Online Edition: September 2007
Vol. XIII, No. 6
Table of Contents
News & Views — Adoremus Conference in California | Priest Training for Singing the Mass | Liturgical Institute: Workshop for Parishes
Nova et Vetera, On the Sacred Liturgy and Continuity within the Roman Rite — by Helen Hull Hitchcock
Transgressive Liturgy — How the therapeutic mentality affects the culture and Catholic worship — by James Hitchcock
Singing the Four Seasonal Marian Anthems — by Lucy Carroll
Readers’ Forum — The Gloria in excelsis | More on the Gloria | More on Bibles | Bible Translation | Revised Lectionary | Latin Language? | Chant for a Tridentine Mass | Decoration of Churches | Parish Mission Statements | Recycling Your Rosaries
September 14 — Exaltation of the Cross
Have this mind among yourselves, which was in Christ Jesus, who, though He was in the form of God, did not count equality with God a thing to be grasped, but emptied Himself, taking the form of a servant, being born in the likeness of men.
And being found in human form He humbled Himself and became obedient unto death, even death on a cross.
Therefore God has highly exalted Him and bestowed on Him the name which is above every name, that at the name of Jesus every knee should bow, in heaven and on earth and under the earth, and every tongue confess that Jesus Christ is Lord, to the glory of God the Father. — Philippians 2:5-12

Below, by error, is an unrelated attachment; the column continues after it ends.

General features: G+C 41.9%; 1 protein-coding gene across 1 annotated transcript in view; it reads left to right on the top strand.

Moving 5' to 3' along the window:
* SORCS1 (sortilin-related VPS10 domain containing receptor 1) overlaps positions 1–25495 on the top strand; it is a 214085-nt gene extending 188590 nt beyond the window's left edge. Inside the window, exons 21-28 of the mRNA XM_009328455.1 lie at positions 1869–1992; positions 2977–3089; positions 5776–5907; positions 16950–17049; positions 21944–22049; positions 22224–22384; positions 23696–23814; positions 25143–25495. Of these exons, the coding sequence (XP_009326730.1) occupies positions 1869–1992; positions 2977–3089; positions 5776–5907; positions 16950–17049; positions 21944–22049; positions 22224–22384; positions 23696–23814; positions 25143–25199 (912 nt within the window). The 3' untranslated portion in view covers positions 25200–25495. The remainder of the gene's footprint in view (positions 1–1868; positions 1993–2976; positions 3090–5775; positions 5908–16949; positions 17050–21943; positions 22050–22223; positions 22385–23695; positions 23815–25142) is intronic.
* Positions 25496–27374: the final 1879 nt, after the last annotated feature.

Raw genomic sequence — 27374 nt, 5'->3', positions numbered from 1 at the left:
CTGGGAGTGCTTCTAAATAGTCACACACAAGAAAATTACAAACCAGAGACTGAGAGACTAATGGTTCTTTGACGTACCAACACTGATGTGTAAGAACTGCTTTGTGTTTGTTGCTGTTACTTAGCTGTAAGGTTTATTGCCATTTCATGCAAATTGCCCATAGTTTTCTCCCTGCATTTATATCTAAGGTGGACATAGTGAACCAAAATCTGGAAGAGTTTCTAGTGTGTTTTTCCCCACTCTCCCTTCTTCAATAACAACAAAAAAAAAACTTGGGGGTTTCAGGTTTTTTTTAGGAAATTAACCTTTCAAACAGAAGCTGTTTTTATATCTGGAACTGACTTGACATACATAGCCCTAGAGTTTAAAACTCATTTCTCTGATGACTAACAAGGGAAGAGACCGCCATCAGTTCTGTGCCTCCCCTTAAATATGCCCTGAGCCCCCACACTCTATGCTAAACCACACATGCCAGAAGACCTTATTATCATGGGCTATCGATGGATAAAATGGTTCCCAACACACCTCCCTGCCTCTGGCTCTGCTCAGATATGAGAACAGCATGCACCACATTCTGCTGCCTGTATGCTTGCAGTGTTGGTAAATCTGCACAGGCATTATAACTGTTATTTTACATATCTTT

O Crux, ave spes unica! Hail, O Cross, our only hope!
Dear Brothers and Sisters, we are invited to look upon the Cross. It is the “privileged place” where the love of God is revealed and shown to us.… On the Cross human misery and divine mercy meet. The adoration of this unlimited mercy is for man the only way to open himself to the mystery which the Cross reveals.
The Cross is planted in the earth and would seem to extend its roots in human malice, but it reaches up, pointing as it were to the heavens, pointing to the goodness of God. By means of the Cross of Christ, the Evil One has been defeated, death is overcome, life is given to us, hope is restored, light is imparted. O Crux, ave spes unica! …
“As Moses lifted up the serpent in the wilderness, so must the Son of man be lifted up, that whoever believes in Him may have eternal life” (John 3:14-15), says Jesus. What do we see then when we bring our eyes to bear on the cross where Jesus was nailed (cf. John 19:37)? We contemplate the sign of God’s infinite love for humanity.
O Crux, ave spes unica! Saint Paul speaks of the same theme in the letter to the Ephesians…. Not only did Christ Jesus become man, in everything similar to human beings, but He took on the condition of a servant and humbled Himself even more by becoming obedient to the point of death, even death on a cross (cf. Philippians 2:6-8).
Yes, “God so loved the world that He gave His only Son” (John 3:16). We admire — overwhelmed and gratified — the breadth and length and height and depth of the love of Christ which surpasses all knowledge (cf. Ephesians 3:18-19)! O Crux, ave spes unica! …
Through the mystery of your Cross and your Resurrection, save us O Lord! Amen
— Pope John Paul II — Excerpts from homily September 14, 2003
Illustration: Saint Louis Cathedral Basilica Altar Crucifix, Saint Louis (Photo © Saint Louis Cathedral Basilica, used with permission)